Yellowman – Orange Tree Theatre, London

Reviewer: Richard Maguire

Writer: Dael Orlandersmith

Director: Diane Page

Dael Orlandersmith’s 2004 play Yellowman has aged well, and its examination of colourism within the black communities in South Carolina is still pertinent for the 2020s. Colourism seeks to privilege lighter-skinned black people in favour of dark-skinned black people. The more like white people black people are, the more they will be accepted in wider society. It’s a subject that Candice Carty-Williams subtly explores in her 2019 novel Queenie, soon to be dramatised on the BBC.

In Yellowman Nadine Higgin plays Alma a dark-skinned woman, who, when growing up in poverty, is told by her mother that her only chance of a different life is to marry a light-skinned man. Her mother tells her that that no man wants a ‘big’ dark-skinned woman and at one point in her childhood Alma is given a magic root to eat to make her skin lighter and to remove her curves.

Higgin is an assured Alma, inhabiting the role completely and plainly communicating the shame that Alma feels. One of her earliest memories is of her mother running down the road after Alma’s father, begging him to stay. Alma is pained and humiliated by her mother’s desperation and by the slap slap slap of her mother’s bare feet on the road. To avoid a life like her mother, Alma surrenders to the American dream. She studies hard at school and she works hard in her job in Woolworth’s. An escape to New York beckons.

Despite her mother’s warnings that no man will want her, Alma does have a boyfriend: Eugene, the ‘yellowman’ of the title. When they are at school, playing Batman with their friend Altan, they don’t see the various tones of their skin. But their idyllic childhood is shattered when their mothers, Alma’s poached in gin, Eugene’s swimming in bourbon, point out the differences. Against all odds, Eugene and Alma manage to make a go of things, but Altan’s dark skin means that he is ignored.

Arron Anthony is Eugene, and he excels in the role, caught between youth and childhood, his teenage energy finding no outlet. Anthony increasingly begins to prowl Niall McKeever’s simple wooden stage as he contends with the trap that his parents, and society as a whole, have set for him. He simmers with rage and alcohol.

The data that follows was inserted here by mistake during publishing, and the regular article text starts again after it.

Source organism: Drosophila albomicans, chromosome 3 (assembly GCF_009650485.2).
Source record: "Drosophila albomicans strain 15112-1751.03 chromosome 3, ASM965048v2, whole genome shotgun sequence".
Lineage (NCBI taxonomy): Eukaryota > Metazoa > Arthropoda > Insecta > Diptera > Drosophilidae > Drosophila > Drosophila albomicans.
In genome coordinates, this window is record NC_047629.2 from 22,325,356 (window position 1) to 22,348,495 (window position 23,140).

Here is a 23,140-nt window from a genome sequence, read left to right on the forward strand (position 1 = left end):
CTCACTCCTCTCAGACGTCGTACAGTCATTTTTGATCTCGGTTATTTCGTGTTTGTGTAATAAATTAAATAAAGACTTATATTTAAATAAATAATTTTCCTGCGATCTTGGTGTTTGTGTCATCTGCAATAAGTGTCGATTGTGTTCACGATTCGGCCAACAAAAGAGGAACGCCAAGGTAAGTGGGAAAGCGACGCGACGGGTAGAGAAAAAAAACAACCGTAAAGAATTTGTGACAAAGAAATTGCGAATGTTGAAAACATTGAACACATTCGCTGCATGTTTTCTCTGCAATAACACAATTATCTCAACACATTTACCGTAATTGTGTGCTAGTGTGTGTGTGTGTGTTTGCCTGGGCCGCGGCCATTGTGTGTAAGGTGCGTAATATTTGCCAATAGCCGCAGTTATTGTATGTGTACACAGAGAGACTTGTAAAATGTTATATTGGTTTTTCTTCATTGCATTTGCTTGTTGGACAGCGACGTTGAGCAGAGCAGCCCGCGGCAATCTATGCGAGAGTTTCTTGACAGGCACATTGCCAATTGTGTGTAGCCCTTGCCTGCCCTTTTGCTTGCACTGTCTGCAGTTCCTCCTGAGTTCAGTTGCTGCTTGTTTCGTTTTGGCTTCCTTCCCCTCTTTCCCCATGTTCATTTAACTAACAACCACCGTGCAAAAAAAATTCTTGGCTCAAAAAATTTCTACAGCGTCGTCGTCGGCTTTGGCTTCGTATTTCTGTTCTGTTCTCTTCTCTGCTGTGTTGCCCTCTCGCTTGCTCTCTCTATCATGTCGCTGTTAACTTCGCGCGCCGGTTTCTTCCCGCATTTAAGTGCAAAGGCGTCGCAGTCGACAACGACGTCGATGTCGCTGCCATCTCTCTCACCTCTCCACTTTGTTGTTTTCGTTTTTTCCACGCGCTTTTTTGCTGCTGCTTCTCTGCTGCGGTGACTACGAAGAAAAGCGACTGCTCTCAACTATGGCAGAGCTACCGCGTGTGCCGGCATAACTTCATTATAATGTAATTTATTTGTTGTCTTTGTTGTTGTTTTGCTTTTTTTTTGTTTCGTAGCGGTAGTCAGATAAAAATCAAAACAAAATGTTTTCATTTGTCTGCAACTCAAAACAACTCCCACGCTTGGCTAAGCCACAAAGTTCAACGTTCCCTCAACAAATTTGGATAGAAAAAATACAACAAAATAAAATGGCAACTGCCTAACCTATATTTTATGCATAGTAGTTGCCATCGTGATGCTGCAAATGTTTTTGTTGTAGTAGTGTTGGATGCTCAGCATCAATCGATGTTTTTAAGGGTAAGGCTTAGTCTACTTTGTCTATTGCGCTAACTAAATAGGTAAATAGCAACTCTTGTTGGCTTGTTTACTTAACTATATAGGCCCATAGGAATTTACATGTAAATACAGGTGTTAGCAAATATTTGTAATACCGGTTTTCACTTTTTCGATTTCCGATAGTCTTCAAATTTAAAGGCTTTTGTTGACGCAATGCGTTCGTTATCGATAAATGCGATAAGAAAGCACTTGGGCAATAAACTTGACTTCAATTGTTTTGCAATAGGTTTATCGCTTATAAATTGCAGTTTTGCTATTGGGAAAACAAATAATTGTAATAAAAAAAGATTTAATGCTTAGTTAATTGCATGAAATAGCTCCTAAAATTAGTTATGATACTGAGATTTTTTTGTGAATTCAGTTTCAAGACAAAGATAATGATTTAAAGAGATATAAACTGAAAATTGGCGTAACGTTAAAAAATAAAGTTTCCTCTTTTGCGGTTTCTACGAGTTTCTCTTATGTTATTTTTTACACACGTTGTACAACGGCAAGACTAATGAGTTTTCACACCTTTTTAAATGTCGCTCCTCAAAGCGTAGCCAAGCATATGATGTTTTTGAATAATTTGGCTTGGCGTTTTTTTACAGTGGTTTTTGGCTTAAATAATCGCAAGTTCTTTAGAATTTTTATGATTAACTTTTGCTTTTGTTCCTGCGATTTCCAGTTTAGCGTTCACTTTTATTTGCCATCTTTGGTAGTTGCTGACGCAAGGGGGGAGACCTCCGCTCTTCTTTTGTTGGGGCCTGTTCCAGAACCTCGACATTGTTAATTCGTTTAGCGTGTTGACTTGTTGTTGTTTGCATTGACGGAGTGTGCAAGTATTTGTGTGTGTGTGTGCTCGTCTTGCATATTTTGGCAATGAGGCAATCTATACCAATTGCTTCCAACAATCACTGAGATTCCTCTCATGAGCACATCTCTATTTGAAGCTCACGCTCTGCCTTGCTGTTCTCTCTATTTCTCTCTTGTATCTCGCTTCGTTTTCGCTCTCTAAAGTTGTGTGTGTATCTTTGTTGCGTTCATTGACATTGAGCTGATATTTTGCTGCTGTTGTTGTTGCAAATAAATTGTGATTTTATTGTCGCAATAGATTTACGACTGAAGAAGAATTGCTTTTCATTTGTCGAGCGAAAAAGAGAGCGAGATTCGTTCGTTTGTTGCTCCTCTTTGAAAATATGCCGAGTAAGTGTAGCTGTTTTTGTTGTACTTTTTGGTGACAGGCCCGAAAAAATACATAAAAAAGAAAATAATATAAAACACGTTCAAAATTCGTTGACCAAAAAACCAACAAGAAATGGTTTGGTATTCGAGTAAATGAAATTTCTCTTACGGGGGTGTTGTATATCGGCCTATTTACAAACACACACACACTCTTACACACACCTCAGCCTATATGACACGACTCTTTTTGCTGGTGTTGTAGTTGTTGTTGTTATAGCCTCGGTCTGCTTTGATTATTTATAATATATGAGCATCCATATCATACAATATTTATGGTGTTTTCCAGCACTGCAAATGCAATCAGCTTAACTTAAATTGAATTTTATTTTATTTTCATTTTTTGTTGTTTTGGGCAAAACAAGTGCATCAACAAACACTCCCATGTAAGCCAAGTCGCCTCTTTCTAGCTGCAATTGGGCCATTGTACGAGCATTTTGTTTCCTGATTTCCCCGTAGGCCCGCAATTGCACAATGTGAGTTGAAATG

Orlandersmith’s script is lyrical but clear. However, out of her two characters, Alma seems the more real. Alma’s relationship with cosmetics and clothes, her newfound sassiness on the streets on Manhattan and her growing sense of self-worth all give her character depth. In comparison, Eugene is less finely drawn, and his typical masculine reactions of fight and flight lack nuance and his revelations about masculinity aren’t as eye-opening as those about femininity from Alma.

The first half flashes by and, although Alma and Eugene’s happiest days are always ruined by tragedy, their innocence as children and then as naive lovers is achingly portrayed with the help of Diane Page’s lucid direction. The second half, though, is too dramatic as if Orlandersmth thinks that the lives of her characters are not hard enough. As the stakes become higher, the play loses its fizz.

But as the first play in artistic director Paul Miller’s final season at the theatre, the Orange Tree has hit the ground running. With such strong acting from its two performers, Yellowman feels like the first hit of the autumn.

Runs until 8 October 2022

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The Reviews Hub - London

The Reviews Hub London is under the acting editorship of Richard Maguire. The Reviews Hub was set up in 2007. Our mission is to provide the most in-depth, nationwide arts coverage online.

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